Even on the outs, former White House Chief Strategist Steve Bannon hints he has the inside scoop. That includes information on the US strategy to win the trade war with China, the Mueller investigation and the 2020 presidential election.
Appearing at Yahoo Finance’s All Markets Summit: America’s Financial Future, Bannon hinted at upcoming changes in President Donald Trump’s cabinet as well as White House staff without saying who might get sacked.
“I don’t want to talk about my conversations with the president,” he said when asked if he spoke regularly with the president.
A source close to the administration told Yahoo Finance that President Trump is still angry with Bannon, who he fired in August 2017. At the time, President Trump said Bannon had nothing to do with his Presidency, adding, “…when he was fired, he not only lost his job, he lost his mind.” But the same source who says the president holds a grudge, also says that Bannon speaks regularly with key administration officials like National Security Advisor John Bolton and trade advisor Peter Navarro.
“I do everything through lawyers except if there’s guys at the White House I know,” Bannon said.
And what Bannon knows may be the end game for the China trade war: ending the forced transfer of technology from US to Chinese businesses as well as opening China’s markets to American businesses.
A recent speech by Chinese President XI Jinping, in which he said the Chinese may have to return to self-reliance to grow China’s technology sector, may be a kind of “who blinked first?” in the trade tiff according to Bannon. “We have to go back to self-reliance. Why? The west is now stopping the intellectual property theft but more importantly stopping the forced technology transfers” and protecting America’s tech sector, which Bannon says will lead to more jobs for US citizens.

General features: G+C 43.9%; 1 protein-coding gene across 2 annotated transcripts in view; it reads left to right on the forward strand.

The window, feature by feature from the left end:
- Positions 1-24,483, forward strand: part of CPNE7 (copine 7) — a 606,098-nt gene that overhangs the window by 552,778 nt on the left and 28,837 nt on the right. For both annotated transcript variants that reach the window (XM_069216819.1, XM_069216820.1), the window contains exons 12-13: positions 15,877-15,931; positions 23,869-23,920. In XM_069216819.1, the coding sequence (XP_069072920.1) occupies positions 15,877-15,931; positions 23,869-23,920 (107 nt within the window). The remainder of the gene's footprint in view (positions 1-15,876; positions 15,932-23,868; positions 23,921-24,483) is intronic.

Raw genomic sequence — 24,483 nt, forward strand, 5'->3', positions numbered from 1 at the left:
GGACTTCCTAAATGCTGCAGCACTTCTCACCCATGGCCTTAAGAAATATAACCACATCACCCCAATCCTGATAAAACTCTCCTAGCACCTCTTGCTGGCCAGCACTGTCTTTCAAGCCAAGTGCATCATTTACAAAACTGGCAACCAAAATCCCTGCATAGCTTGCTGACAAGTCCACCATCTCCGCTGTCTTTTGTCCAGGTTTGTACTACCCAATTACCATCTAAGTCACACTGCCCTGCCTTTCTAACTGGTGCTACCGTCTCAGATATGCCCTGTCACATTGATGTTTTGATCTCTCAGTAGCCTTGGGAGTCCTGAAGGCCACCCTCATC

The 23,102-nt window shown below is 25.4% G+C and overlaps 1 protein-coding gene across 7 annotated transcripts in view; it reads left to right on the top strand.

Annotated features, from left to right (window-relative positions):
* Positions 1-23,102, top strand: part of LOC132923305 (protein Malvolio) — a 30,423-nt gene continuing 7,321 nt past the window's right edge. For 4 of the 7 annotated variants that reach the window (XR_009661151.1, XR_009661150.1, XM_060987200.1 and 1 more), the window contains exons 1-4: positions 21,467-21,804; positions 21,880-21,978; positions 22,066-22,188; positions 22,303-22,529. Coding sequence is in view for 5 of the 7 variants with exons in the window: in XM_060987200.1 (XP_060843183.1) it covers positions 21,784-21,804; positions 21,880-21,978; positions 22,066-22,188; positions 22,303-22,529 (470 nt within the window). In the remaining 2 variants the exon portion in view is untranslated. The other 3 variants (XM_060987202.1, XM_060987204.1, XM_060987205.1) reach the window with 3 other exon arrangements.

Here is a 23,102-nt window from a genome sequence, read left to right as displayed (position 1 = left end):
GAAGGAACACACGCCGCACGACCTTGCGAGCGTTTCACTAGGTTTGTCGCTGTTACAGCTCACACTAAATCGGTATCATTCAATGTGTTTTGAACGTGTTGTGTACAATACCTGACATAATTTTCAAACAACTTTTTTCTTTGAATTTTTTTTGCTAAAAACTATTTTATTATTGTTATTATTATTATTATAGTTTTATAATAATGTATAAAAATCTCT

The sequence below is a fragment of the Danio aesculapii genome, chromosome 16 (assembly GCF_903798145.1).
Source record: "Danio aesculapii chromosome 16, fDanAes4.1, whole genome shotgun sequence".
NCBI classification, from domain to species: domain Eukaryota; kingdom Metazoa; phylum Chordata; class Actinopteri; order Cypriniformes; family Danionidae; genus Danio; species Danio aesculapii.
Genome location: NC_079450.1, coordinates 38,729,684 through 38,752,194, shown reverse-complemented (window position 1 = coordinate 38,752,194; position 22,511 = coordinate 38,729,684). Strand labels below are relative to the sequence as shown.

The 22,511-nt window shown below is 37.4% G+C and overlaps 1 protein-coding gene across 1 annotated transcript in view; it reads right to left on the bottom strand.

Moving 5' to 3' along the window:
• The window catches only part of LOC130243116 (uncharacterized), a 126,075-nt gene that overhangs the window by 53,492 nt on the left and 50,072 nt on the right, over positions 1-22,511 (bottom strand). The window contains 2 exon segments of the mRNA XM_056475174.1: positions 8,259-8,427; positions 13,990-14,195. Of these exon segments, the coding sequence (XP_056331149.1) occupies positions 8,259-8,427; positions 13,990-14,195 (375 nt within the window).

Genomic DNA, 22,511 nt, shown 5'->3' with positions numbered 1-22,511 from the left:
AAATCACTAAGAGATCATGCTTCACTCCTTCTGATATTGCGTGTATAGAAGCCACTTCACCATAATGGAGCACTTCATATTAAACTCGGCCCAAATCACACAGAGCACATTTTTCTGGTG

Bannon insists the Trump trade agenda aligns with his philosophy of economic nationalism, protecting the existing jobs of middle class and low-income workers while creating new manufacturing jobs so they can climb the economic ladder.
“The core of economic nationalism is we can’t be a great nation and serve our citizens particularly the working class with service jobs. It just doesn’t work,” he said.
The Trump agenda faces a few hurdles including a House of Representatives controlled by Democrats and the ongoing Mueller investigation. Bannon expects it to conclude later this month or in early December. But it will be just the start of new political headaches for the administration when the 116th Congress convenes in January.
Bannon expects potential Democratic candidates vying for their party’s nomination will force Donald Trump even further to the right. He also predicts Michael Bloomberg will attempt to find a more moderate conservative to also run for president. Bannon suspects that will embolden Democrats to think they can win the White House in 2020.
“They’re gonna look at this election as the election of 1860 where you’re gonna have two sides on the right,” he said. “They’re gonna go do the math and think, ‘Hey, we can, we can, we can.'”
Adam Shapiro is an anchor for Yahoo Finance. Follow him on Twitter @ajshaps.